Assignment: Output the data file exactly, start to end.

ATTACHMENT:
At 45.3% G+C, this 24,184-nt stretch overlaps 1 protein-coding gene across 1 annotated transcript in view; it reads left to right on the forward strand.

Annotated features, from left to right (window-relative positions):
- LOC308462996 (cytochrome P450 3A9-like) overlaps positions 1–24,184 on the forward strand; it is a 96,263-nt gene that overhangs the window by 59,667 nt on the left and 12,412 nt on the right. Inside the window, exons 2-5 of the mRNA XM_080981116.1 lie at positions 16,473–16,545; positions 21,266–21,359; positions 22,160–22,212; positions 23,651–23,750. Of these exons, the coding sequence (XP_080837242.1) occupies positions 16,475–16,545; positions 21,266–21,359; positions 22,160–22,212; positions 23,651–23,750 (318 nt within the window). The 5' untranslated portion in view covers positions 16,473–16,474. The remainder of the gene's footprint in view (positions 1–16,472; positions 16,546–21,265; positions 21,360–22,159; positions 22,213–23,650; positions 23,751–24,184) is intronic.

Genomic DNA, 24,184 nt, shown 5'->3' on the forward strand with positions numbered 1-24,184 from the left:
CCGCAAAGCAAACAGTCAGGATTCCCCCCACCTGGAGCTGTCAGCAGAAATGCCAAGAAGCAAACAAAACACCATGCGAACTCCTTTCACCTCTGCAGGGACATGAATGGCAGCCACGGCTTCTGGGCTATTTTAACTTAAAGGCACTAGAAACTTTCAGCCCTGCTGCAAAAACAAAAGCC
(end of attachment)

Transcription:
At 45.3% G+C, this 24,184-nt stretch overlaps 1 protein-coding gene across 1 annotated transcript in view; it reads left to right on the forward strand.

Annotated features, from left to right (window-relative positions):
- LOC308462996 (cytochrome P450 3A9-like) overlaps positions 1–24,184 on the forward strand; it is a 96,263-nt gene that overhangs the window by 59,667 nt on the left and 12,412 nt on the right. Inside the window, exons 2-5 of the mRNA XM_080981116.1 lie at positions 16,473–16,545; positions 21,266–21,359; positions 22,160–22,212; positions 23,651–23,750. Of these exons, the coding sequence (XP_080837242.1) occupies positions 16,475–16,545; positions 21,266–21,359; positions 22,160–22,212; positions 23,651–23,750 (318 nt within the window). The 5' untranslated portion in view covers positions 16,473–16,474. The remainder of the gene's footprint in view (positions 1–16,472; positions 16,546–21,265; positions 21,360–22,159; positions 22,213–23,650; positions 23,751–24,184) is intronic.

Genomic DNA, 24,184 nt, shown 5'->3' on the forward strand with positions numbered 1-24,184 from the left:
CCGCAAAGCAAACAGTCAGGATTCCCCCCACCTGGAGCTGTCAGCAGAAATGCCAAGAAGCAAACAAAACACCATGCGAACTCCTTTCACCTCTGCAGGGACATGAATGGCAGCCACGGCTTCTGGGCTATTTTAACTTAAAGGCACTAGAAACTTTCAGCCCTGCTGCAAAAACAAAAGCC